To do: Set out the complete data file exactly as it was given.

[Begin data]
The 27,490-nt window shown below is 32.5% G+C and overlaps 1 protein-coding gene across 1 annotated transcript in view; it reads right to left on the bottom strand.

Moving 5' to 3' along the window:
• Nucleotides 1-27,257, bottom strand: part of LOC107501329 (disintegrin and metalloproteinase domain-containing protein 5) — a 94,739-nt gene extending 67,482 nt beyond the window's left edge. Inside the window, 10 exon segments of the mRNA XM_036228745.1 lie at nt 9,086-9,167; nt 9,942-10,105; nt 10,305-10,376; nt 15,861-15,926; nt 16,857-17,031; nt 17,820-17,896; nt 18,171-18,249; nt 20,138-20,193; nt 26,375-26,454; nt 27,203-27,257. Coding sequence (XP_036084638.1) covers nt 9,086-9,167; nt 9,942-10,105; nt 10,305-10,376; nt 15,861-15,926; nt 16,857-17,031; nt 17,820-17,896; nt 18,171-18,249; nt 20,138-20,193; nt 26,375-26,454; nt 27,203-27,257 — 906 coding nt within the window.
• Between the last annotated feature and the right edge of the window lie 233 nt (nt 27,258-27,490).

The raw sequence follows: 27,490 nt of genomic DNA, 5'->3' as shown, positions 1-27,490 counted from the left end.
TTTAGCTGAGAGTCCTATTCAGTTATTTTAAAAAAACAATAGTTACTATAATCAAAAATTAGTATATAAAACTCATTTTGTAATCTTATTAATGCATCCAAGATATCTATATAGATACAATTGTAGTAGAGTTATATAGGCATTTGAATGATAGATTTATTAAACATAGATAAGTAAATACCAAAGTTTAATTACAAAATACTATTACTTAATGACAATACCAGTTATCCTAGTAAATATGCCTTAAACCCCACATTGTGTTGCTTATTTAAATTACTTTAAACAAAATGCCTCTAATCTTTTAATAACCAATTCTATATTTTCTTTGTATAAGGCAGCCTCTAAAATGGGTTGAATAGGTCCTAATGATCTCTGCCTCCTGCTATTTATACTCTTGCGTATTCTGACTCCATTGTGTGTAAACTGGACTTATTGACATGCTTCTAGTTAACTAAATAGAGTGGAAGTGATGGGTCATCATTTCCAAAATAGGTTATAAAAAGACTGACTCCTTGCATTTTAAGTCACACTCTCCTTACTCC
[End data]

The 27,490-nt window shown below is 32.5% G+C and overlaps 1 protein-coding gene across 1 annotated transcript in view; it reads right to left on the bottom strand.

Moving 5' to 3' along the window:
• Nucleotides 1-27,257, bottom strand: part of LOC107501329 (disintegrin and metalloproteinase domain-containing protein 5) — a 94,739-nt gene extending 67,482 nt beyond the window's left edge. Inside the window, 10 exon segments of the mRNA XM_036228745.1 lie at nt 9,086-9,167; nt 9,942-10,105; nt 10,305-10,376; nt 15,861-15,926; nt 16,857-17,031; nt 17,820-17,896; nt 18,171-18,249; nt 20,138-20,193; nt 26,375-26,454; nt 27,203-27,257. Coding sequence (XP_036084638.1) covers nt 9,086-9,167; nt 9,942-10,105; nt 10,305-10,376; nt 15,861-15,926; nt 16,857-17,031; nt 17,820-17,896; nt 18,171-18,249; nt 20,138-20,193; nt 26,375-26,454; nt 27,203-27,257 — 906 coding nt within the window.
• Between the last annotated feature and the right edge of the window lie 233 nt (nt 27,258-27,490).

The raw sequence follows: 27,490 nt of genomic DNA, 5'->3' as shown, positions 1-27,490 counted from the left end.
TTTAGCTGAGAGTCCTATTCAGTTATTTTAAAAAAACAATAGTTACTATAATCAAAAATTAGTATATAAAACTCATTTTGTAATCTTATTAATGCATCCAAGATATCTATATAGATACAATTGTAGTAGAGTTATATAGGCATTTGAATGATAGATTTATTAAACATAGATAAGTAAATACCAAAGTTTAATTACAAAATACTATTACTTAATGACAATACCAGTTATCCTAGTAAATATGCCTTAAACCCCACATTGTGTTGCTTATTTAAATTACTTTAAACAAAATGCCTCTAATCTTTTAATAACCAATTCTATATTTTCTTTGTATAAGGCAGCCTCTAAAATGGGTTGAATAGGTCCTAATGATCTCTGCCTCCTGCTATTTATACTCTTGCGTATTCTGACTCCATTGTGTGTAAACTGGACTTATTGACATGCTTCTAGTTAACTAAATAGAGTGGAAGTGATGGGTCATCATTTCCAAAATAGGTTATAAAAAGACTGACTCCTTGCATTTTAAGTCACACTCTCCTTACTCC